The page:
The second type of message is used to “query” the data that the device collects in real time. This message also verifies that the user’s login and password are correct, so that someone else cannot read the data. The FAG SmartCheck device sends a Soap response to this message, from which the measured values can be read. In the end, the only thing left is to translate the answer into human speech (to parse XML Soap) and to display the obtained data to the end user.

Protocol implementation in D2000

Considering the nature of the protocol, we decided to implement communication in java as a multithreaded server event. One communication thread is reserved for communication with each device.

To start communication, the D2000 user must fill the configuration structure with the necessary data:

  • Device IP address
  • Username
  • Password to log in to the device
  • The period (in seconds) with which the data has to be refreshed

Lastly, the user activates communication by setting the value of the Active column to True.

Picture 3 – Configuration of three communications using a structured variable

But where are the measured data? They are stored in a separate structured variable. Why? It is assumed that in the future we will also need to read secondary data (alarm data) for some devices, for which we will need another structured variable. Therefore, we separated the configuration from the measured data so that we can flexibly expand both structures without “mixing” the columns.

The user can monitor the vibration, temperature, voltage, load and device rotational speed in the structure with measured data. The Status column indicates the status of the communication – whether the device is connected, disconnected, or it is not possible to communicate with it due to incorrect login data, or due to incorrect IP address.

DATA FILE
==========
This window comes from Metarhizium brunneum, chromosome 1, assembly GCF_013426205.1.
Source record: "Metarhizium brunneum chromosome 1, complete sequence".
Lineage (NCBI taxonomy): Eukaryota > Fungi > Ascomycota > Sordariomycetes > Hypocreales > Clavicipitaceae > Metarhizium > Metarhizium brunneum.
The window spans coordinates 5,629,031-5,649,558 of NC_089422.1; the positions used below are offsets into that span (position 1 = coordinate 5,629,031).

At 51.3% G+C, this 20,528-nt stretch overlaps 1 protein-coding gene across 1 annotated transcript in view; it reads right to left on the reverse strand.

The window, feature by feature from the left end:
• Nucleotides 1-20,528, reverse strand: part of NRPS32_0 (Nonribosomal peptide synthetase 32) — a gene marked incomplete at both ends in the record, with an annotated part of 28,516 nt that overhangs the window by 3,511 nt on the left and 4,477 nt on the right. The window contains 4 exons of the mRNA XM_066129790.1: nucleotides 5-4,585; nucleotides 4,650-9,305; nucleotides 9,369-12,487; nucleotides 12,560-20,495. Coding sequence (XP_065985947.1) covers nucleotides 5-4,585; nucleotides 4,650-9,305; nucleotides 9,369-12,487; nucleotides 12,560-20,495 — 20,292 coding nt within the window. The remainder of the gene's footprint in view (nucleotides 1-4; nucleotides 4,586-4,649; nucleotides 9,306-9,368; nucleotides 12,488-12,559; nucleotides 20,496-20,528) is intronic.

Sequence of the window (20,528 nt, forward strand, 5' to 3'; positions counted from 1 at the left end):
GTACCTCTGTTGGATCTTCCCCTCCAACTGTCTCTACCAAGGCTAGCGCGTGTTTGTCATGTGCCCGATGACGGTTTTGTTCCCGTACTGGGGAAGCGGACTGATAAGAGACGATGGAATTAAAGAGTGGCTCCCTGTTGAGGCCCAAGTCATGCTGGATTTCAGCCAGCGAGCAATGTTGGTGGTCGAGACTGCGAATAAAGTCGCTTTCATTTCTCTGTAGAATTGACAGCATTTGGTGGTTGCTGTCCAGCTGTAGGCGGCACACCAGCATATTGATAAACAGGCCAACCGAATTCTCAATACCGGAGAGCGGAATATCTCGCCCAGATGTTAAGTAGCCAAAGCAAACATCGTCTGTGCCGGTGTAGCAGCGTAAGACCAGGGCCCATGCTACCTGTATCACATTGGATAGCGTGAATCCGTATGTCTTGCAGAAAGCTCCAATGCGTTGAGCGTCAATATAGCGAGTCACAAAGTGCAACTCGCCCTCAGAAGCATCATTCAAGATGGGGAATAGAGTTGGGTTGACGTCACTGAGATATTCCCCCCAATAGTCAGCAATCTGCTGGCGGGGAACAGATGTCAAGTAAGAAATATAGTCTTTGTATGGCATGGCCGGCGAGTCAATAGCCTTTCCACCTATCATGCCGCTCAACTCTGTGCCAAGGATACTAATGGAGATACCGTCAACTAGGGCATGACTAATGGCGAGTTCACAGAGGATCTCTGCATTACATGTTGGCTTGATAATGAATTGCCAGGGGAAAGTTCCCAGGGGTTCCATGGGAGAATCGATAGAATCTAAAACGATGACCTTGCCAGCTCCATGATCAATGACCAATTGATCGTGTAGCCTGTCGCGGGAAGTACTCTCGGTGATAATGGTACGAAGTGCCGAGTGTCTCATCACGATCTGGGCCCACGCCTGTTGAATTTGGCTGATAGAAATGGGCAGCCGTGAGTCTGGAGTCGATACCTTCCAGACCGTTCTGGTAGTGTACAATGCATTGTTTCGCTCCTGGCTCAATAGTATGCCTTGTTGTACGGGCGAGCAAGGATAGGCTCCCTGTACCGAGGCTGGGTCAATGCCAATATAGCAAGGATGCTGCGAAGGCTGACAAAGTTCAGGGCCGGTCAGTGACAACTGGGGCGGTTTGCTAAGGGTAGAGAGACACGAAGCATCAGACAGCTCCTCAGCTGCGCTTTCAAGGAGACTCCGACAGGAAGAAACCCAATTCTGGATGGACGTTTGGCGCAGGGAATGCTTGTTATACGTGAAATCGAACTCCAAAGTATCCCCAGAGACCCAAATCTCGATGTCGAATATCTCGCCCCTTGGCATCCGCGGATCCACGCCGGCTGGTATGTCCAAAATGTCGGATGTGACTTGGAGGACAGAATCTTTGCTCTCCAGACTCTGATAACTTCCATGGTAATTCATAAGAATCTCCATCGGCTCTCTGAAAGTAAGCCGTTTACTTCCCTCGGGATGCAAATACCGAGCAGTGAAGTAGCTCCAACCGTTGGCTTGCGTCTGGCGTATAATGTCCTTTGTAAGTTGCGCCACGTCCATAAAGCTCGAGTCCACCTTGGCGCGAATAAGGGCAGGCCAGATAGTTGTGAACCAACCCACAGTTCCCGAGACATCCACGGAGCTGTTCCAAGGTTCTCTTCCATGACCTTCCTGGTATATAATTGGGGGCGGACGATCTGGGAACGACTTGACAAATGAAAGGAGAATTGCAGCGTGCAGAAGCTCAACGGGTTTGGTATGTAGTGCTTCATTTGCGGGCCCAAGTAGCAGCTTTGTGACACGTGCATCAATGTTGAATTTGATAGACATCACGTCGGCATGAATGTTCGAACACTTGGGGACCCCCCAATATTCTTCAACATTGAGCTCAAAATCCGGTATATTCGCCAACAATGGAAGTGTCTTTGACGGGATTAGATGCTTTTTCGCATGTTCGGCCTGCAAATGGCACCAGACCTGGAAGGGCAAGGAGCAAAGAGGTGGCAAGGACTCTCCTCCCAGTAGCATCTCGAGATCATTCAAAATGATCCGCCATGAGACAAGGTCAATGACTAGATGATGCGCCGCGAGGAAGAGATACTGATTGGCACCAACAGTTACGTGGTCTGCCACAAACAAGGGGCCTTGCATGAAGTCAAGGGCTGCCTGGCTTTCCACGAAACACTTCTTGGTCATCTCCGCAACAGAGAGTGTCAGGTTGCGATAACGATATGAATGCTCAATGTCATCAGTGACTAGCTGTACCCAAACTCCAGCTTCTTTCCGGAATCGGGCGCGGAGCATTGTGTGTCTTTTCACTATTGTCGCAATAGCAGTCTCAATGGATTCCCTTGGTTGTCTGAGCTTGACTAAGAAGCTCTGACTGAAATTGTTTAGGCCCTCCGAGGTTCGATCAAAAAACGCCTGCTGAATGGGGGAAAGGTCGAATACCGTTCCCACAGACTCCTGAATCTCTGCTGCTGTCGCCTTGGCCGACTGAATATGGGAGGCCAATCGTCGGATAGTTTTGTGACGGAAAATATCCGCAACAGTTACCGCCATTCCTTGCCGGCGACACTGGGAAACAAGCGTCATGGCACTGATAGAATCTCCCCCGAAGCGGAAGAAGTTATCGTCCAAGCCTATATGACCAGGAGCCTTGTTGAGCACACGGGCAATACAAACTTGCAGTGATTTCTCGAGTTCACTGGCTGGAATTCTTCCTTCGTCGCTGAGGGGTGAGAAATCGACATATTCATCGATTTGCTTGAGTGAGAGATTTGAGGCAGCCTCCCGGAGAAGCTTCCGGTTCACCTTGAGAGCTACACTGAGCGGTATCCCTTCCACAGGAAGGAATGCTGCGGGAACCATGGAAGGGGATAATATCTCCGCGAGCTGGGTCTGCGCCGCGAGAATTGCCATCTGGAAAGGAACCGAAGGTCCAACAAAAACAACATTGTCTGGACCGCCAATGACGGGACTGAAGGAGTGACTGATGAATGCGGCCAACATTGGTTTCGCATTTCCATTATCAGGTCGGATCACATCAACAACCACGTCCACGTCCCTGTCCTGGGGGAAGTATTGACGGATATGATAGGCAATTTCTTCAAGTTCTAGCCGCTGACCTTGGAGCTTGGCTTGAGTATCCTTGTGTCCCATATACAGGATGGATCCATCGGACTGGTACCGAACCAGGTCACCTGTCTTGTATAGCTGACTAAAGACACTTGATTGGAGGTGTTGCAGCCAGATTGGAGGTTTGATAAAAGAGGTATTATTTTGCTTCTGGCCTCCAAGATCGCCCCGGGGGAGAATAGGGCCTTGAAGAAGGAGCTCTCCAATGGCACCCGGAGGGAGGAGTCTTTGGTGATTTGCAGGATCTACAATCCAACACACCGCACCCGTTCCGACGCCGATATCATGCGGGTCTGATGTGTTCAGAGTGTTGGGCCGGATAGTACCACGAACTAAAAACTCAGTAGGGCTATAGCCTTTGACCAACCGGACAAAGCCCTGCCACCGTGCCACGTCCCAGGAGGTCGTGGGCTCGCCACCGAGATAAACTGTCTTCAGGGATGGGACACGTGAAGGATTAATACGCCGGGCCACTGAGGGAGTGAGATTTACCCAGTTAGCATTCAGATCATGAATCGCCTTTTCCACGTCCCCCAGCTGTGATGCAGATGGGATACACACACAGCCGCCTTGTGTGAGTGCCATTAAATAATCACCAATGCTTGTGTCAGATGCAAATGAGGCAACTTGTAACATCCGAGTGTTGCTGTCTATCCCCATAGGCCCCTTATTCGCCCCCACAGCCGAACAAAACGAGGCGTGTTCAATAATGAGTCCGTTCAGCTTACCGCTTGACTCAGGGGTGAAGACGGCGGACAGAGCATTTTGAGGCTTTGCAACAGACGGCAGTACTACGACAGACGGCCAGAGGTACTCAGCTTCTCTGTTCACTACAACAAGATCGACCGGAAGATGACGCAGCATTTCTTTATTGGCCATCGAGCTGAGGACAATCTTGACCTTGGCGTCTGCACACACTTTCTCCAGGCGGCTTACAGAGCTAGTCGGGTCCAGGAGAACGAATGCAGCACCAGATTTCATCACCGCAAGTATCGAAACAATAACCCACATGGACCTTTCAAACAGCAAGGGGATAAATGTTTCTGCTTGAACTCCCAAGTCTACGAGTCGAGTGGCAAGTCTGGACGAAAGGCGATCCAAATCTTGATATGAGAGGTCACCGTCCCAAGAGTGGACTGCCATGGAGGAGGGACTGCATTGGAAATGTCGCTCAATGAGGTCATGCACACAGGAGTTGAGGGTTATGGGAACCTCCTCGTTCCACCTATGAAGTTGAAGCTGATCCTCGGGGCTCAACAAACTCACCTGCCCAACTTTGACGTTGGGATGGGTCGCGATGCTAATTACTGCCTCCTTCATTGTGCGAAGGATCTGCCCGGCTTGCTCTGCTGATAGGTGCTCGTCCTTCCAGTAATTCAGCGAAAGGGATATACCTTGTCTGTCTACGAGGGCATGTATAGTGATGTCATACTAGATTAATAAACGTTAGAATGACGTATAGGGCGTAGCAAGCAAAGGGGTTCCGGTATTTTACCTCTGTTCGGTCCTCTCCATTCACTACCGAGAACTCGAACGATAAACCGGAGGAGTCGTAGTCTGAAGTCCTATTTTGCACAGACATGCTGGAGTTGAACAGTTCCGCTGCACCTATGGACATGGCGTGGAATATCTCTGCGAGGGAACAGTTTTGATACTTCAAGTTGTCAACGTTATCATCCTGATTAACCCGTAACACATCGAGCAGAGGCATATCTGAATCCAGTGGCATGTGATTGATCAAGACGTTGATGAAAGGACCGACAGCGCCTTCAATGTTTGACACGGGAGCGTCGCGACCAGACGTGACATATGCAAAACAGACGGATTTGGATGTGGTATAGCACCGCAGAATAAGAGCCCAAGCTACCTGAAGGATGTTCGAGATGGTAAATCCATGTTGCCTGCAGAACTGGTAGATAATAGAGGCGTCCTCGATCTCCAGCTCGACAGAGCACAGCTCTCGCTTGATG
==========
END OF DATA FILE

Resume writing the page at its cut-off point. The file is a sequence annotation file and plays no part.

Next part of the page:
What happens if the user increases the number of configuration structure rows and then adds a new device? We also thought about this – after adding a new device into the configuration structure, the number of rows in structure with measured data is automatically resized to as many rows as the configuration structure contains.

Picture 4 – measured values obtained from communications


Communication with the FAG SmartCheck device is functional and fault-tolerant. At the present time, the FAG SmartCheck devices are waiting to be installed at the customer’s site so that we are waiting to deploy the communication to several dozen devices.

One advantage of communication implementation in Java event was not mentioned – it is not necessary to upgrade D2000 to the latest version (as it would be in case of protocol implemented within KOM process). So the communication event can be deployed on any supported version of D2000.

Due to me being a student and beginner in programming, it was the first time I encountered this kind of project (on which I worked all alone). It was quite demanding to understand connection of D2000 to the Java programming language. I would like to thank to my colleagues Marek for helping to establish http communication in Java, Thomas for the idea of multithreading communication and to Peter who always helped me and pointed me in the right direction.